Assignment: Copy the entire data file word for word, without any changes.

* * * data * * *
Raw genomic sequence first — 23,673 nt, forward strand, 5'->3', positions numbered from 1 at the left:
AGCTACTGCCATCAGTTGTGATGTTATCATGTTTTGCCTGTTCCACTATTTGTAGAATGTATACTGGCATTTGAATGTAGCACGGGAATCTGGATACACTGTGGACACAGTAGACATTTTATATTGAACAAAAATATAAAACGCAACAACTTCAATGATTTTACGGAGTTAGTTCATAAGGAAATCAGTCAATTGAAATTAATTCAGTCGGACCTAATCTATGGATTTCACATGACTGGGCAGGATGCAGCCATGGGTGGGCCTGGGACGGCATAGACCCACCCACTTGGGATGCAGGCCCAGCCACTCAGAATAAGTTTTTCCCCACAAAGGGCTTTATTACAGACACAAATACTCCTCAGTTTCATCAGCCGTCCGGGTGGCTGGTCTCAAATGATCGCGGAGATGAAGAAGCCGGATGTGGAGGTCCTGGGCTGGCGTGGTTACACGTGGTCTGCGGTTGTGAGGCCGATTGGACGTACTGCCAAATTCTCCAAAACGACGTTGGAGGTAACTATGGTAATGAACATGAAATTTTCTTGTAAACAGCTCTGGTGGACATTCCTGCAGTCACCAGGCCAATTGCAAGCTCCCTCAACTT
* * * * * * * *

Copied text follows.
Raw genomic sequence first — 23,673 nt, forward strand, 5'->3', positions numbered from 1 at the left:
AGCTACTGCCATCAGTTGTGATGTTATCATGTTTTGCCTGTTCCACTATTTGTAGAATGTATACTGGCATTTGAATGTAGCACGGGAATCTGGATACACTGTGGACACAGTAGACATTTTATATTGAACAAAAATATAAAACGCAACAACTTCAATGATTTTACGGAGTTAGTTCATAAGGAAATCAGTCAATTGAAATTAATTCAGTCGGACCTAATCTATGGATTTCACATGACTGGGCAGGATGCAGCCATGGGTGGGCCTGGGACGGCATAGACCCACCCACTTGGGATGCAGGCCCAGCCACTCAGAATAAGTTTTTCCCCACAAAGGGCTTTATTACAGACACAAATACTCCTCAGTTTCATCAGCCGTCCGGGTGGCTGGTCTCAAATGATCGCGGAGATGAAGAAGCCGGATGTGGAGGTCCTGGGCTGGCGTGGTTACACGTGGTCTGCGGTTGTGAGGCCGATTGGACGTACTGCCAAATTCTCCAAAACGACGTTGGAGGTAACTATGGTAATGAACATGAAATTTTCTTGTAAACAGCTCTGGTGGACATTCCTGCAGTCACCAGGCCAATTGCAAGCTCCCTCAACTT